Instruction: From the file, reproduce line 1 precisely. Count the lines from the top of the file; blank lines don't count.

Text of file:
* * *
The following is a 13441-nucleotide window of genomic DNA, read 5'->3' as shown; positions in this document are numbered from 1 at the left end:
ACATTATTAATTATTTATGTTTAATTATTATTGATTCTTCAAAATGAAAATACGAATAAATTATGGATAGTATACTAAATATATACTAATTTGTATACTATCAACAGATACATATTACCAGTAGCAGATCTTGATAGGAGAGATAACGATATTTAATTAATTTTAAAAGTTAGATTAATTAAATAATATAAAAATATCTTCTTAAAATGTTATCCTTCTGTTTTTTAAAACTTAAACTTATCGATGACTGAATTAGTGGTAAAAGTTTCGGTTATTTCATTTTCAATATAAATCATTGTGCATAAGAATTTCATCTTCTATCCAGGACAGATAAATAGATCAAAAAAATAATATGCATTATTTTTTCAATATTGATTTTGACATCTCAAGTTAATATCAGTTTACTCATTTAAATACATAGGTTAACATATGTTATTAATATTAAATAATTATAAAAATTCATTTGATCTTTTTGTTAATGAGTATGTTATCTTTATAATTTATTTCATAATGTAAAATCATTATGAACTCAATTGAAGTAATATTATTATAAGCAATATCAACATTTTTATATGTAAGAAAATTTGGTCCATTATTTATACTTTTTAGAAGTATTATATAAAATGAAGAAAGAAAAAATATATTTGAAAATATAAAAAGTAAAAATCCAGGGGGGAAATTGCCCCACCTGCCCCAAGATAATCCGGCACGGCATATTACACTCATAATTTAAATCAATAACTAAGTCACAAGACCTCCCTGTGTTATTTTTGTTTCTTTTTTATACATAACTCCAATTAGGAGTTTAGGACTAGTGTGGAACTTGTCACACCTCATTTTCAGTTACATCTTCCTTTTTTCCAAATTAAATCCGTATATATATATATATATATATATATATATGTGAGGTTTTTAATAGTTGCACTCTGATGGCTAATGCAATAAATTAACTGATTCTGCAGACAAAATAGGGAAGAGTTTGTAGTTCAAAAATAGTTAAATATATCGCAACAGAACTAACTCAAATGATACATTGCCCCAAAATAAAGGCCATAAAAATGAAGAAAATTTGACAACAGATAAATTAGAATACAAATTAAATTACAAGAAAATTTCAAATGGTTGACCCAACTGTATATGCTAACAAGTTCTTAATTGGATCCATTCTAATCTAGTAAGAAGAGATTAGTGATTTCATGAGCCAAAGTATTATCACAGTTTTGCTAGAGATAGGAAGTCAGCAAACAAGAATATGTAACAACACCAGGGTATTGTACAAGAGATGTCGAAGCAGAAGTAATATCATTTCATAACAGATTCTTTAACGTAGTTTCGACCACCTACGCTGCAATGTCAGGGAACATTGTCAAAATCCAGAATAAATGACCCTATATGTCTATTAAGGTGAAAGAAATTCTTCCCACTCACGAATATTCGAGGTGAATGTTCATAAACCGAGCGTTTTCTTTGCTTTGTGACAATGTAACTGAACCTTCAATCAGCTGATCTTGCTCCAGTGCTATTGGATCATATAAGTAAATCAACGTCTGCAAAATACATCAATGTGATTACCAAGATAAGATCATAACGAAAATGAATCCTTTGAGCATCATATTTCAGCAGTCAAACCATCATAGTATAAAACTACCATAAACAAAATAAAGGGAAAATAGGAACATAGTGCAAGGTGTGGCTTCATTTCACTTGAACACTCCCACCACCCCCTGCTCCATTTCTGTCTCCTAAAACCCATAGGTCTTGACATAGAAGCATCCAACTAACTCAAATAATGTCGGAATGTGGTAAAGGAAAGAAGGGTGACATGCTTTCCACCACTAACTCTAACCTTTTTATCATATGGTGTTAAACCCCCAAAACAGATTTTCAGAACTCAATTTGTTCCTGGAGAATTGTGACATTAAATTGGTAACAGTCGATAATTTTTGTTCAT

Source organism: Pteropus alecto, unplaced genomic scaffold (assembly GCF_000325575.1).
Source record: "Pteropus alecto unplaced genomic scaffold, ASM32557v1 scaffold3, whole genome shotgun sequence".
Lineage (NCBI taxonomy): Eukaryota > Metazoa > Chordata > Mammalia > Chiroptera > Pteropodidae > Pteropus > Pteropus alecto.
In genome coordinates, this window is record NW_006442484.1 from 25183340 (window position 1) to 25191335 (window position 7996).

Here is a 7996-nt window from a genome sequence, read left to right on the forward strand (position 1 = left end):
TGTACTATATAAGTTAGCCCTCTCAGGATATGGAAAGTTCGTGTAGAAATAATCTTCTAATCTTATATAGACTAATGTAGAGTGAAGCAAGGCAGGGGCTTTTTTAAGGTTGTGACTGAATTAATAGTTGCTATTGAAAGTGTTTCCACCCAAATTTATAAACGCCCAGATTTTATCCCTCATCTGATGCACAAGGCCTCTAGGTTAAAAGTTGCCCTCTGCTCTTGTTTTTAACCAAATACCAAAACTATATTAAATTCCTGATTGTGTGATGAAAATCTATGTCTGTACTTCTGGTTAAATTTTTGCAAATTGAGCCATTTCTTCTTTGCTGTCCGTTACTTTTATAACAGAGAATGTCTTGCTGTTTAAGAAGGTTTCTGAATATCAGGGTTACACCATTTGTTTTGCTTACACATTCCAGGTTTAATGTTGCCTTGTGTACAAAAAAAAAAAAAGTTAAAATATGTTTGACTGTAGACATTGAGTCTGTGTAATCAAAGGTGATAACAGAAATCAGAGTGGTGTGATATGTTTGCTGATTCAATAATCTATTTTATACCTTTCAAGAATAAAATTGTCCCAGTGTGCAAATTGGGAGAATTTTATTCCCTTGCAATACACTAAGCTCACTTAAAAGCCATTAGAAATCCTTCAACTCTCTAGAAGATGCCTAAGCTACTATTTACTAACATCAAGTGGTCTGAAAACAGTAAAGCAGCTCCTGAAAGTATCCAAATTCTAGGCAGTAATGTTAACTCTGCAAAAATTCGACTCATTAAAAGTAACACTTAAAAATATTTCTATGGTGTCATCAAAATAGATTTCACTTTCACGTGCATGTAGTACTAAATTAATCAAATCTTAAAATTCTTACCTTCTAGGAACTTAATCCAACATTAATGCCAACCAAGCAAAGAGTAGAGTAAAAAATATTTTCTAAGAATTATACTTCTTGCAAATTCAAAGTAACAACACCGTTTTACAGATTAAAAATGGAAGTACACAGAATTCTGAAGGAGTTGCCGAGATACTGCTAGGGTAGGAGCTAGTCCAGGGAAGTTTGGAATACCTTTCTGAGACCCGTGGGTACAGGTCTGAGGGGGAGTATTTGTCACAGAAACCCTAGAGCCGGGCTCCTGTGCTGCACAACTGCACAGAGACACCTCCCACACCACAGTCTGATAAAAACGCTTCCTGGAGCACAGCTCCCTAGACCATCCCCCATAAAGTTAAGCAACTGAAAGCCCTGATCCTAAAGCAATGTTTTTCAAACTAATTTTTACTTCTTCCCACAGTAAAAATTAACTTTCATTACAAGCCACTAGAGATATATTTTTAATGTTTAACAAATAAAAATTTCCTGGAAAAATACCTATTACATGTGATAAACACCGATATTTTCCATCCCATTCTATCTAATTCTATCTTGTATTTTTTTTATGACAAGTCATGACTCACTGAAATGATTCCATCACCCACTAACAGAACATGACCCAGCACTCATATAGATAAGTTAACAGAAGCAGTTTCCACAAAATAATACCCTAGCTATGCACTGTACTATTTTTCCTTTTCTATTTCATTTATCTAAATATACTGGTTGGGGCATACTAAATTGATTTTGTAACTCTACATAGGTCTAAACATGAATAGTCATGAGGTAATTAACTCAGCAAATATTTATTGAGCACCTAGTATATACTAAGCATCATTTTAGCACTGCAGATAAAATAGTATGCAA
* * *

The following is a 13441-nucleotide window of genomic DNA, read 5'->3' as shown; positions in this document are numbered from 1 at the left end: